Post details: D.Kan.: Smell of marijuana without finding any did not make officer unbelievable

10/24/09

Permalink 08:37:40 am, by fourth, 373 words, 1005 views   English (US)
Categories: General

D.Kan.: Smell of marijuana without finding any did not make officer unbelievable

The fact the officer said he smelled marijuana but did not find it does not make him incredible. His smell could still provide PC, based on his training. United States v. Hairston, 2009 U.S. Dist. LEXIS 98043 (D. Kan. October 15, 2009):

Defendant also contends that the officer's statement that he smelled raw marijuana is not credible given that no raw marijuana was ultimately found in the vehicle. But the Court finds Trooper Walker's testimony credible on this point. "An officer's detection of the smell of drugs in a vehicle is entitled to substantial weight in the probable cause analysis." Trooper Walker testified that he had been through two training classes and the Kansas Highway Patrol training academy, where he learned to detect the smell of raw marijuana. He also estimated that he smelled raw marijuana four to five times per month during traffic stops, in the course of his duties as a trooper. The fact that Trooper Walker did not ultimately find marijuana, and instead found cocaine, does not dissipate his credibility for purposes of the probable cause analysis.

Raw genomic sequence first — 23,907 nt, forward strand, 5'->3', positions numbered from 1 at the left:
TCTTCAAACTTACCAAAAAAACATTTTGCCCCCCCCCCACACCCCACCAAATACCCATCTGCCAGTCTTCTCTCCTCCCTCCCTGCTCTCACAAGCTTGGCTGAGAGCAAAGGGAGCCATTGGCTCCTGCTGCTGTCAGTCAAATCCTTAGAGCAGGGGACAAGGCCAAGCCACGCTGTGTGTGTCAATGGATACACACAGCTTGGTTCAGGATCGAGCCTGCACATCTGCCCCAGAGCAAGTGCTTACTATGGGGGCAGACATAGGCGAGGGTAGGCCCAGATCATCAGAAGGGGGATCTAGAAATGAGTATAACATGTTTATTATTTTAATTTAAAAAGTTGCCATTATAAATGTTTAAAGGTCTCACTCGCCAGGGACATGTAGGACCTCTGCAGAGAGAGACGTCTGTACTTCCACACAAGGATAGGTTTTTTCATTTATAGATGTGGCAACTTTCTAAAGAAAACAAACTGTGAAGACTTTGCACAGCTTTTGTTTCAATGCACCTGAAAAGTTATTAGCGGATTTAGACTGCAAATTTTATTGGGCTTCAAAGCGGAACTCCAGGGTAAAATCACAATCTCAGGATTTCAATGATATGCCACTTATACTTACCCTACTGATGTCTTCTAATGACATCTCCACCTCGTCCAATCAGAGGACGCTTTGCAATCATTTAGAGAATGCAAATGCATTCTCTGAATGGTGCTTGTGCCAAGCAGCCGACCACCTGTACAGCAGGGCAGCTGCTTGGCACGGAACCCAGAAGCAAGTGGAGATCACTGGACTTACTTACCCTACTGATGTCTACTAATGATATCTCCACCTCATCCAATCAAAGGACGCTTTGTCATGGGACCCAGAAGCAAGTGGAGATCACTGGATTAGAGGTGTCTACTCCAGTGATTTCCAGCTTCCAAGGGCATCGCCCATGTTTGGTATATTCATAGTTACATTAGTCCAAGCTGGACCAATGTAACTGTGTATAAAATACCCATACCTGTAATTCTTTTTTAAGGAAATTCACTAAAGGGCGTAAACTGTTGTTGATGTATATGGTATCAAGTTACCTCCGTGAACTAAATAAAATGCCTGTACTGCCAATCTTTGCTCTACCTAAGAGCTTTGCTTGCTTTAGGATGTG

Being in a high crime area and then flight on seeing officers was reasonable suspicion. United States v. Kelley, 2009 U.S. Dist. LEXIS 97753 (D. Del. October 16, 2009)*:

Considering this authority against the totality of the circumstances of record, the court finds that Smith's stop of defendant was supported by reasonable suspicion. The court credits Smith's testimony and concludes it was reasonable to infer that defendant was engaged in criminal activity based on his presence in a high-crime area and subsequent flight, as well as his nervous behavior after initially spotting the Officers. Defendant's nervous behavior continued as the Officers drew closer, e.g., reflected by defendant's repeated glances to the Officers, knocking on the row house door, failing to verbally respond to questions and looking to his right and left as if trying to flee from Smith. Considering these factors in tandem, the court finds the stop of defendant was supported by reasonable suspicion to suspect defendant was engaged in criminal activity.

Search of defendant's car after a dog alert when defendant had been arrested on an arrest warrant was with probable cause and was not just a search incident. State v. Hobbs, 2009 Ind. App. LEXIS 2201 (October 21, 2009).*

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